Slabs dot TV

Slabs.tv logo

Slabs.tv logo: The square is a slab, and it's tilted because we're tilted.

My friend Ben and I had been musing on making a comedy site for a while; videos are to Ben what code and… sonnets… are to myself. So, naturally, I was conscripted into hours of unpaid web design and admin duties, and we have emerged — I, scalded from working over a hot DNS — with Slabs.tv.

I could probably do a whole post on the branding and the tribulations of trying to procure an occupied dot-com domain, and that is outside the scope of this discussion. So, take a look at the website; it is herein appraised!:

Site design and accessibility

The first thing you notice if you’re a design-y sort of person is League Gothic. Try and escape this typeface. You cannot! It is not possible to evade the clutches of it and its bold, tall, gothic brethren, unless you entirely sequester yourself from the graphical web. If you highlight the text of the logo, imagining for a second that it is not an image, you will notice that it works! This is a trick I learned from Erica Greco’s website, and it aids accessibility for people with screen readers or text-based browsers like eLinks.

Blue is the easiest colour for which to design. Well known fact, that. I set it off against a sandy background and used a Photoshop tutorial on torn-paper edges to get the horizon at the top and the tabs. Ben said from day one that we should have a torn paper design, and I agreed. Rightly? You decide!

The site is much tidier than I had planned, quite sober, but I don’t think it loses out for that reason. An advantage is that if you zoom your browser in or out 5 steps (CTRL + Mouse scroll wheel, then CTRL + zero to return to normal) all of the content panels stay in proportion, so the site shows well on very big – or very small – displays. This is key to web design.

Financial and technical

As for the hosting, the whole shebang is on the same server as SteGriff.co.uk (which you might have used to get here today), and Ben pays 40% of my hosting costs. This is “reselling”, and does not contravene my host’s term and conditions (which is strange, I thought, but I’m not complaining). The Slabs.tv domain would cost £30/year from my host, so I got it from a different provider (123-reg.co.uk) for £10/year and messed with the nameservers until it pointed in the right direction.

Conclusion

Things like this are what I do. I am nowhere near pro at web design, but I have experience and problem solving skill. If you want to pay me to make you a website, that would be great! I design sites with accessibility and low-download size in mind, without compromising aesthetics (I hope).

Here are some other sites which I want to talk about in the near future:

Le Game – IP Shortening

Cloud Tools

In closing, I make no apology for the length of time between blog posts. You do however, get this nice lampshade.

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Quitting Facebook

I’m not addicted, I’m just sick of it.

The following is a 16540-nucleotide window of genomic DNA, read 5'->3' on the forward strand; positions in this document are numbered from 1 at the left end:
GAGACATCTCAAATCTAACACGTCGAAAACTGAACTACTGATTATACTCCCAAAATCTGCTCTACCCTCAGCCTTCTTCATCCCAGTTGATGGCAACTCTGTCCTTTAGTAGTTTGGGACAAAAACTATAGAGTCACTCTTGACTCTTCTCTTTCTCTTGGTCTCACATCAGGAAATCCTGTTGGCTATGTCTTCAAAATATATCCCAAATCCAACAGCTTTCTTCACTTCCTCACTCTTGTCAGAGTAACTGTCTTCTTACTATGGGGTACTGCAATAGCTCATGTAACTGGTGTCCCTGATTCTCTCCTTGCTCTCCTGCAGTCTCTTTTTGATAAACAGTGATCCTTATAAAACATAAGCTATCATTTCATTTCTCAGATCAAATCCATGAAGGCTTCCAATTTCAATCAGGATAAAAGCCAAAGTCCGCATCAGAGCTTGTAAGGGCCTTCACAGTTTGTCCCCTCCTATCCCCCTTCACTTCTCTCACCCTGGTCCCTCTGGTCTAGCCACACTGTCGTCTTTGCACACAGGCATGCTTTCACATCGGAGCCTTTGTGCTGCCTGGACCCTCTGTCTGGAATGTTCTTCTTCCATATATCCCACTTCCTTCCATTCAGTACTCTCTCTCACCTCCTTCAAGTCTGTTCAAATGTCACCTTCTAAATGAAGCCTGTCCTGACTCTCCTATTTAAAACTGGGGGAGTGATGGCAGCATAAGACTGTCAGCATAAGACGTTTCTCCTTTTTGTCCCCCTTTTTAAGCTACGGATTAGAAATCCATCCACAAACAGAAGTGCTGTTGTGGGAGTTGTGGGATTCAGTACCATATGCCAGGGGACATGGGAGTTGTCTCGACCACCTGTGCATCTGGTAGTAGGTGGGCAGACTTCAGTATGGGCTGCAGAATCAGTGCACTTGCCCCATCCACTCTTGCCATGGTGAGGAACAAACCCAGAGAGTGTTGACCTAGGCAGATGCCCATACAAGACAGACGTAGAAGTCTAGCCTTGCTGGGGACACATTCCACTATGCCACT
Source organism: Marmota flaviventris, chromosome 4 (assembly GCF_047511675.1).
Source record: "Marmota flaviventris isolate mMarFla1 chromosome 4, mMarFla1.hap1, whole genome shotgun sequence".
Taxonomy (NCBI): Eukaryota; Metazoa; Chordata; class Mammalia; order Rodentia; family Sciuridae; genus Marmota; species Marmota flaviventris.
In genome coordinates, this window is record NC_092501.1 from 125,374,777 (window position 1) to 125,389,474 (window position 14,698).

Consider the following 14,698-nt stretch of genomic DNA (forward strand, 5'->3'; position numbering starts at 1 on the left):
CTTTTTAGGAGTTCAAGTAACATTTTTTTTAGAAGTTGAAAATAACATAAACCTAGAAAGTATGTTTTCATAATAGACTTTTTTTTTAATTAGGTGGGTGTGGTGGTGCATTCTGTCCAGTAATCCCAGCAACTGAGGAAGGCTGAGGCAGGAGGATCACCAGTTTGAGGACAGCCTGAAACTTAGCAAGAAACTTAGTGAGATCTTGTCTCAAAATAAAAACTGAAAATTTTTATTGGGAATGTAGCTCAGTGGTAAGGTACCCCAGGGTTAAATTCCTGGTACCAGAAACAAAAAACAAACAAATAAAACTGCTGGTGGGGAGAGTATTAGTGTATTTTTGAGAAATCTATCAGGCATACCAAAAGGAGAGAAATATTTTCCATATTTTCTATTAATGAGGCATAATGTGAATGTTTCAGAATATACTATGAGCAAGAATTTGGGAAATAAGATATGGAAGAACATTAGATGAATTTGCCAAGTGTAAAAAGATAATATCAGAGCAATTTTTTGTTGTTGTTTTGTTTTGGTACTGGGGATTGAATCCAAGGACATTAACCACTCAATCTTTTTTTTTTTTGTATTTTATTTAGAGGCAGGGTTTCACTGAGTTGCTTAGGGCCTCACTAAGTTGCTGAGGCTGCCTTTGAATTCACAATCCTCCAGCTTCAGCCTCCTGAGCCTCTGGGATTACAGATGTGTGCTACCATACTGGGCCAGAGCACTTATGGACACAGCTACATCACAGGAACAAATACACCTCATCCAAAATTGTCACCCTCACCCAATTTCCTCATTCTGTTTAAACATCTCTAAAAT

Admittedly, the initial idea buzzed into my head straight from this xkcd strip. I think Randall is a bit skeptical about Diaspora from the tone of the alt text, but I’m not bothered. I think it sounds like a beautiful thing, and a great alternative.

Anyway, I’m confusing you unless you’re very aware of this kind of thing, or you’ve already read the page where I discussed why I’m leaving Facebook at length.

I tried to make that page look quite good… sniffed out a cunning and perfectly legal way of using the Facebook logo font (Klavika) for my heading. Still, my writing style is super corny when I’m being righteous; that is a matter to be corrected later.

I’ve fixed the hub page of stegriff.co.uk to work in all browsers and resolutions, something I believe in fairly staunchly. I just need to make it XHTML strict compliant and then finish the evening with some /infdev/ minecraft. Ahhh.

Ste

Minecraft Island Renovation

I wrote previously about my dealings in Minecraft; 90% of the web design I do is Minecraft related, and as such, I need a neat portal to keep everything.

My hastily done previous effort was this:
Minecraft Island, before

So I spent an hour or so, slaving over a hot Inkscape and Photoshop (because, let’s face it: the layout and styling required is minimal) and now, I have this:

Minecraft Island, after

…I really am in love with border: 3px double grey for my sinister Web 1.1 dealings!

As a note, the background took a lot more effort than you might think. I went into Minecraft creative single player, changed the fog colour to the same as the sky (using Cheat Engine), waited until there was a nice cloudscape, took the screenshot, and then rebuilt the sea in Photoshop, also recolouring the clouds to offset the fog.

Making things look Web 2.0 is so much hard work, and who cares about the output? I’m not trying to be the next twitter. I think if you don’t try to make a site look amazing, because you value content, there’s no problem. When I try to make something look vaguely modern, and fail, that kind of sucks.